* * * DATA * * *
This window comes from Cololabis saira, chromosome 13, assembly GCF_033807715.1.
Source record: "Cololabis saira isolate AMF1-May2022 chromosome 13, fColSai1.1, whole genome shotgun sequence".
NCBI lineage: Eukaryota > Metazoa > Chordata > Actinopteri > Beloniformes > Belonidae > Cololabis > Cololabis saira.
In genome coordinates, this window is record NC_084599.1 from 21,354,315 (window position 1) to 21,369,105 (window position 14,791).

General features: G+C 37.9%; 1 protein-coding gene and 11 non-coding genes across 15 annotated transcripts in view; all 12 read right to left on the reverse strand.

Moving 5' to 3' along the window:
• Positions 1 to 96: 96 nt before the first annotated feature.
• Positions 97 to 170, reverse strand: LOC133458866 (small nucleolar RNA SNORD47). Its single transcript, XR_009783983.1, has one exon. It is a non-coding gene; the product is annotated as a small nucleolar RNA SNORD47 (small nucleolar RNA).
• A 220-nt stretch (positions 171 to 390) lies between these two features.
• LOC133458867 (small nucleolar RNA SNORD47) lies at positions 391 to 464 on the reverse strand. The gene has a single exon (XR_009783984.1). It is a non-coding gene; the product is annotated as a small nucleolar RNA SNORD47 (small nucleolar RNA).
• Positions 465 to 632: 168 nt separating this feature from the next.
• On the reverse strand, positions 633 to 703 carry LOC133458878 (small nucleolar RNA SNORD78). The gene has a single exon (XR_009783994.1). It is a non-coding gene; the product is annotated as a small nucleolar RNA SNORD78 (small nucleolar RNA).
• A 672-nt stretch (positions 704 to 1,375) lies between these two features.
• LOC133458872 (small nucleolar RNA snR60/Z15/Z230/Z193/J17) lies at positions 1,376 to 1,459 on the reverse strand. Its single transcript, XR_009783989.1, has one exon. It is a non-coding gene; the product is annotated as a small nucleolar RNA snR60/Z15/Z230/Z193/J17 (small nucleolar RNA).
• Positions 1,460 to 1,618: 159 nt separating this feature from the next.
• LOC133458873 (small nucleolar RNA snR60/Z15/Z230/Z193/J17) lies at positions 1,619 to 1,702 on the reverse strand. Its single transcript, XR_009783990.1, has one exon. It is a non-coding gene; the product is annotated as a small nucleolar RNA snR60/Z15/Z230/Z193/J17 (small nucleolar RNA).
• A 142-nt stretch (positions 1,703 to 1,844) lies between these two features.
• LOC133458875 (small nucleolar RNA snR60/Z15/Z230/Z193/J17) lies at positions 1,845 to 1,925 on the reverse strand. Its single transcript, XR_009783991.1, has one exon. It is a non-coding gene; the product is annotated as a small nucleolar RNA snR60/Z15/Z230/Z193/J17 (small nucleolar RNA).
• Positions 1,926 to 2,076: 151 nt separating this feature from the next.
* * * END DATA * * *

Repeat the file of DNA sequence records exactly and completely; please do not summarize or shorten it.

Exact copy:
This window comes from Cololabis saira, chromosome 13, assembly GCF_033807715.1.
Source record: "Cololabis saira isolate AMF1-May2022 chromosome 13, fColSai1.1, whole genome shotgun sequence".
NCBI lineage: Eukaryota > Metazoa > Chordata > Actinopteri > Beloniformes > Belonidae > Cololabis > Cololabis saira.
In genome coordinates, this window is record NC_084599.1 from 21,354,315 (window position 1) to 21,369,105 (window position 14,791).

General features: G+C 37.9%; 1 protein-coding gene and 11 non-coding genes across 15 annotated transcripts in view; all 12 read right to left on the reverse strand.

Moving 5' to 3' along the window:
• Positions 1 to 96: 96 nt before the first annotated feature.
• Positions 97 to 170, reverse strand: LOC133458866 (small nucleolar RNA SNORD47). Its single transcript, XR_009783983.1, has one exon. It is a non-coding gene; the product is annotated as a small nucleolar RNA SNORD47 (small nucleolar RNA).
• A 220-nt stretch (positions 171 to 390) lies between these two features.
• LOC133458867 (small nucleolar RNA SNORD47) lies at positions 391 to 464 on the reverse strand. The gene has a single exon (XR_009783984.1). It is a non-coding gene; the product is annotated as a small nucleolar RNA SNORD47 (small nucleolar RNA).
• Positions 465 to 632: 168 nt separating this feature from the next.
• On the reverse strand, positions 633 to 703 carry LOC133458878 (small nucleolar RNA SNORD78). The gene has a single exon (XR_009783994.1). It is a non-coding gene; the product is annotated as a small nucleolar RNA SNORD78 (small nucleolar RNA).
• A 672-nt stretch (positions 704 to 1,375) lies between these two features.
• LOC133458872 (small nucleolar RNA snR60/Z15/Z230/Z193/J17) lies at positions 1,376 to 1,459 on the reverse strand. Its single transcript, XR_009783989.1, has one exon. It is a non-coding gene; the product is annotated as a small nucleolar RNA snR60/Z15/Z230/Z193/J17 (small nucleolar RNA).
• Positions 1,460 to 1,618: 159 nt separating this feature from the next.
• LOC133458873 (small nucleolar RNA snR60/Z15/Z230/Z193/J17) lies at positions 1,619 to 1,702 on the reverse strand. Its single transcript, XR_009783990.1, has one exon. It is a non-coding gene; the product is annotated as a small nucleolar RNA snR60/Z15/Z230/Z193/J17 (small nucleolar RNA).
• A 142-nt stretch (positions 1,703 to 1,844) lies between these two features.
• LOC133458875 (small nucleolar RNA snR60/Z15/Z230/Z193/J17) lies at positions 1,845 to 1,925 on the reverse strand. Its single transcript, XR_009783991.1, has one exon. It is a non-coding gene; the product is annotated as a small nucleolar RNA snR60/Z15/Z230/Z193/J17 (small nucleolar RNA).
• Positions 1,926 to 2,076: 151 nt separating this feature from the next.